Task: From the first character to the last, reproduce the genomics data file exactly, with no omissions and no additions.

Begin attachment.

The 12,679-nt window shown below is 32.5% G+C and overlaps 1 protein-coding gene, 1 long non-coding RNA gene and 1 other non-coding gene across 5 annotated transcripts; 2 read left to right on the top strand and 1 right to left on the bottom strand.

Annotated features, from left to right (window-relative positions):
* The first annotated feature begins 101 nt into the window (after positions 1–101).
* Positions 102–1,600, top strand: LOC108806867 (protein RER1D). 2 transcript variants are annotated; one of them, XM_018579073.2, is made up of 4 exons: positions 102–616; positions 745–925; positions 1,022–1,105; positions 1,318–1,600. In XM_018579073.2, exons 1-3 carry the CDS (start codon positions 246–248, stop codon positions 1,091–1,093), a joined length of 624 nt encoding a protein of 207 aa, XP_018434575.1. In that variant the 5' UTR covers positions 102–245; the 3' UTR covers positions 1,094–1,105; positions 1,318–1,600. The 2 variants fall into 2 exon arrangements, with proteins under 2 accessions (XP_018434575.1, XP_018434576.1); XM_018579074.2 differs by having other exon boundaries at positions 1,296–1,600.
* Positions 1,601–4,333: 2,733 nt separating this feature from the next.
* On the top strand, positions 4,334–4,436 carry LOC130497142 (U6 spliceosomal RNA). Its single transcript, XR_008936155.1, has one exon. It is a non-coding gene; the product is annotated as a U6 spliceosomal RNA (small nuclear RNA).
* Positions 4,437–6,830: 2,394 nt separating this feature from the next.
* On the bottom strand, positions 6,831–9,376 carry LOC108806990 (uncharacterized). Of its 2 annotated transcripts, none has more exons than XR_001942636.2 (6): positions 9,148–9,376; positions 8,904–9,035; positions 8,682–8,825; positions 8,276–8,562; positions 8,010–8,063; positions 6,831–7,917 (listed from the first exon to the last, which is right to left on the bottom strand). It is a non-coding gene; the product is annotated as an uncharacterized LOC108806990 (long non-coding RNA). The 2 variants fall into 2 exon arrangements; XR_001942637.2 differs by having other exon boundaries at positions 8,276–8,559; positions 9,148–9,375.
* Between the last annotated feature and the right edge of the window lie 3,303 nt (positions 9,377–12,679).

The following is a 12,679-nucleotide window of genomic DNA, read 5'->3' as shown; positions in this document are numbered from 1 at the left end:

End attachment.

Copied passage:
The 12,679-nt window shown below is 32.5% G+C and overlaps 1 protein-coding gene, 1 long non-coding RNA gene and 1 other non-coding gene across 5 annotated transcripts; 2 read left to right on the top strand and 1 right to left on the bottom strand.

Annotated features, from left to right (window-relative positions):
* The first annotated feature begins 101 nt into the window (after positions 1–101).
* Positions 102–1,600, top strand: LOC108806867 (protein RER1D). 2 transcript variants are annotated; one of them, XM_018579073.2, is made up of 4 exons: positions 102–616; positions 745–925; positions 1,022–1,105; positions 1,318–1,600. In XM_018579073.2, exons 1-3 carry the CDS (start codon positions 246–248, stop codon positions 1,091–1,093), a joined length of 624 nt encoding a protein of 207 aa, XP_018434575.1. In that variant the 5' UTR covers positions 102–245; the 3' UTR covers positions 1,094–1,105; positions 1,318–1,600. The 2 variants fall into 2 exon arrangements, with proteins under 2 accessions (XP_018434575.1, XP_018434576.1); XM_018579074.2 differs by having other exon boundaries at positions 1,296–1,600.
* Positions 1,601–4,333: 2,733 nt separating this feature from the next.
* On the top strand, positions 4,334–4,436 carry LOC130497142 (U6 spliceosomal RNA). Its single transcript, XR_008936155.1, has one exon. It is a non-coding gene; the product is annotated as a U6 spliceosomal RNA (small nuclear RNA).
* Positions 4,437–6,830: 2,394 nt separating this feature from the next.
* On the bottom strand, positions 6,831–9,376 carry LOC108806990 (uncharacterized). Of its 2 annotated transcripts, none has more exons than XR_001942636.2 (6): positions 9,148–9,376; positions 8,904–9,035; positions 8,682–8,825; positions 8,276–8,562; positions 8,010–8,063; positions 6,831–7,917 (listed from the first exon to the last, which is right to left on the bottom strand). It is a non-coding gene; the product is annotated as an uncharacterized LOC108806990 (long non-coding RNA). The 2 variants fall into 2 exon arrangements; XR_001942637.2 differs by having other exon boundaries at positions 8,276–8,559; positions 9,148–9,375.
* Between the last annotated feature and the right edge of the window lie 3,303 nt (positions 9,377–12,679).

The following is a 12,679-nucleotide window of genomic DNA, read 5'->3' as shown; positions in this document are numbered from 1 at the left end: